Screenwriter, director, and producer Ranald MacDougall collaborated with writers Alvah Bessie and Lester Cole on Objective, Burma (1945), received an Oscar nomination for Mildred Pierce (1945), adapted the Ernest Hemingway novel Breaking Point (1950), was one of several writers to work on Cleopatra (1963), and directed The World, the Flesh and the Devil (1959).

MacDougall was born in Schenectady, New York, on March 10, 1915, and left high school at the age of 16 to write radio scripts. By age 27, his radio writing career was so dazzling that it prompted the New York Times to run an interview with MacDougall titled, “R. MacD., Life and Works.”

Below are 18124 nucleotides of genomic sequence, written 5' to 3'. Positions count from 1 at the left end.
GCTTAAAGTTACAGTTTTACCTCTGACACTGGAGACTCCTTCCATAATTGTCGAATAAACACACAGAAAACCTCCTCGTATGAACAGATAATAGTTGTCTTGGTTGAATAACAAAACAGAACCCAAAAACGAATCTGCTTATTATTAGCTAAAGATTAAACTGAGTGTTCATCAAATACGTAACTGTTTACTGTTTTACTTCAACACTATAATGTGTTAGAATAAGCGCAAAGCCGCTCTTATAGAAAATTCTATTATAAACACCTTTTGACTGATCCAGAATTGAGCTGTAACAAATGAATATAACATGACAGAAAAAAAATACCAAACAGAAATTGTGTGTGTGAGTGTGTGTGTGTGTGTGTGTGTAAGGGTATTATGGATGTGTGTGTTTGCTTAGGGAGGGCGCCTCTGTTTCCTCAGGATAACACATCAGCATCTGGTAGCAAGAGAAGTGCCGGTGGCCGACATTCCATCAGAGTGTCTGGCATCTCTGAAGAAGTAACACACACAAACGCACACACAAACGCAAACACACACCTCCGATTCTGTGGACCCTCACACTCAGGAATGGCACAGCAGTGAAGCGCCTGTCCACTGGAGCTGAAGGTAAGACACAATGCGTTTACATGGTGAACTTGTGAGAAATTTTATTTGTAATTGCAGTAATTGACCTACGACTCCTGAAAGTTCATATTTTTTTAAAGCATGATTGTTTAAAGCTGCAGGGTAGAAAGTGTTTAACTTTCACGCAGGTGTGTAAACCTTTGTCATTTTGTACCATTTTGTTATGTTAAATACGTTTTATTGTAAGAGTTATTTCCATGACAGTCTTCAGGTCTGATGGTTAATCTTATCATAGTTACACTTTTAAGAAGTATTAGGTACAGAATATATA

By age 18, MacDougall wrote regularly for newspapers and occasionally for radio. After working for NBC as a mimeograph operator, he was hired as a scriptwriter at 21 and fired off more than 40 original half-hour plays. MacDougall attracted the attention of the British Broadcasting Corporation, and then, Norman Corwin. Corwin invited him to write for the Air Corps series This is War. Married to actress Nanette Fabray, MacDougall died in Pacific Palisades in 1973 at the age of 58.